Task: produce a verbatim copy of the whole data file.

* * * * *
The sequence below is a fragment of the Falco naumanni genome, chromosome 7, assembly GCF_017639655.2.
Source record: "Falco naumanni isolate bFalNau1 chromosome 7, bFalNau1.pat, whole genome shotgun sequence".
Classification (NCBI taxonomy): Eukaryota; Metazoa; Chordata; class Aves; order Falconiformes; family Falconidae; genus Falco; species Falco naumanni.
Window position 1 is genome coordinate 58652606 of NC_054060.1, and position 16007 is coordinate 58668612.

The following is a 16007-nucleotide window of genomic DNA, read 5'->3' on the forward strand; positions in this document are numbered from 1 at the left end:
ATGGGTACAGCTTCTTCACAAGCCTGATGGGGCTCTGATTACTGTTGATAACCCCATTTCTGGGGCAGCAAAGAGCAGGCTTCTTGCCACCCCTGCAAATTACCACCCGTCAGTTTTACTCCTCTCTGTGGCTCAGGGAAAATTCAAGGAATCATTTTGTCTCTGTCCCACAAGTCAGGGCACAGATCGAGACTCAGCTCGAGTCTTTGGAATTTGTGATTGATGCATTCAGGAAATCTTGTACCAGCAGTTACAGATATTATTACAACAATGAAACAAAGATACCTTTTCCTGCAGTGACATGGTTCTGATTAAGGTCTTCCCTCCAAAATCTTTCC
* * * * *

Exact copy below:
The sequence below is a fragment of the Falco naumanni genome, chromosome 7, assembly GCF_017639655.2.
Source record: "Falco naumanni isolate bFalNau1 chromosome 7, bFalNau1.pat, whole genome shotgun sequence".
Classification (NCBI taxonomy): Eukaryota; Metazoa; Chordata; class Aves; order Falconiformes; family Falconidae; genus Falco; species Falco naumanni.
Window position 1 is genome coordinate 58652606 of NC_054060.1, and position 16007 is coordinate 58668612.

The following is a 16007-nucleotide window of genomic DNA, read 5'->3' on the forward strand; positions in this document are numbered from 1 at the left end:
ATGGGTACAGCTTCTTCACAAGCCTGATGGGGCTCTGATTACTGTTGATAACCCCATTTCTGGGGCAGCAAAGAGCAGGCTTCTTGCCACCCCTGCAAATTACCACCCGTCAGTTTTACTCCTCTCTGTGGCTCAGGGAAAATTCAAGGAATCATTTTGTCTCTGTCCCACAAGTCAGGGCACAGATCGAGACTCAGCTCGAGTCTTTGGAATTTGTGATTGATGCATTCAGGAAATCTTGTACCAGCAGTTACAGATATTATTACAACAATGAAACAAAGATACCTTTTCCTGCAGTGACATGGTTCTGATTAAGGTCTTCCCTCCAAAATCTTTCC